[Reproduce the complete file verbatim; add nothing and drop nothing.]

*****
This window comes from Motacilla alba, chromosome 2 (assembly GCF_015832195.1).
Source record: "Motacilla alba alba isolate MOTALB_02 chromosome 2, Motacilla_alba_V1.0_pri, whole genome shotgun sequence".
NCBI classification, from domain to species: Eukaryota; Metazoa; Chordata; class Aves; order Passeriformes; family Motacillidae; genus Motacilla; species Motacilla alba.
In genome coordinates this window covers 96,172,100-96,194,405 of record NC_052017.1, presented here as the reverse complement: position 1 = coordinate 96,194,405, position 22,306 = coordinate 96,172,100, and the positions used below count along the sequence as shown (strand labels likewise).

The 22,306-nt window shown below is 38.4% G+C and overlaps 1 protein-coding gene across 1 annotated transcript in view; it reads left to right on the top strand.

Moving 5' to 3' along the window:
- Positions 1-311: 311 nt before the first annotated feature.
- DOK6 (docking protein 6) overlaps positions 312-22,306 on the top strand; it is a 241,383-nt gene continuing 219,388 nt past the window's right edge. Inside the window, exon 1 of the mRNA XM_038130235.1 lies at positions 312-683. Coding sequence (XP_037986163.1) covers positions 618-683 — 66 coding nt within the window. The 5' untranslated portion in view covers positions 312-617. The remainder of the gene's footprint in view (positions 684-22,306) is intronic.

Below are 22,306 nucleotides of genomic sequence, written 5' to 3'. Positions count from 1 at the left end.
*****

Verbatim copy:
This window comes from Motacilla alba, chromosome 2 (assembly GCF_015832195.1).
Source record: "Motacilla alba alba isolate MOTALB_02 chromosome 2, Motacilla_alba_V1.0_pri, whole genome shotgun sequence".
NCBI classification, from domain to species: Eukaryota; Metazoa; Chordata; class Aves; order Passeriformes; family Motacillidae; genus Motacilla; species Motacilla alba.
In genome coordinates this window covers 96,172,100-96,194,405 of record NC_052017.1, presented here as the reverse complement: position 1 = coordinate 96,194,405, position 22,306 = coordinate 96,172,100, and the positions used below count along the sequence as shown (strand labels likewise).

The 22,306-nt window shown below is 38.4% G+C and overlaps 1 protein-coding gene across 1 annotated transcript in view; it reads left to right on the top strand.

Moving 5' to 3' along the window:
- Positions 1-311: 311 nt before the first annotated feature.
- DOK6 (docking protein 6) overlaps positions 312-22,306 on the top strand; it is a 241,383-nt gene continuing 219,388 nt past the window's right edge. Inside the window, exon 1 of the mRNA XM_038130235.1 lies at positions 312-683. Coding sequence (XP_037986163.1) covers positions 618-683 — 66 coding nt within the window. The 5' untranslated portion in view covers positions 312-617. The remainder of the gene's footprint in view (positions 684-22,306) is intronic.

Below are 22,306 nucleotides of genomic sequence, written 5' to 3'. Positions count from 1 at the left end.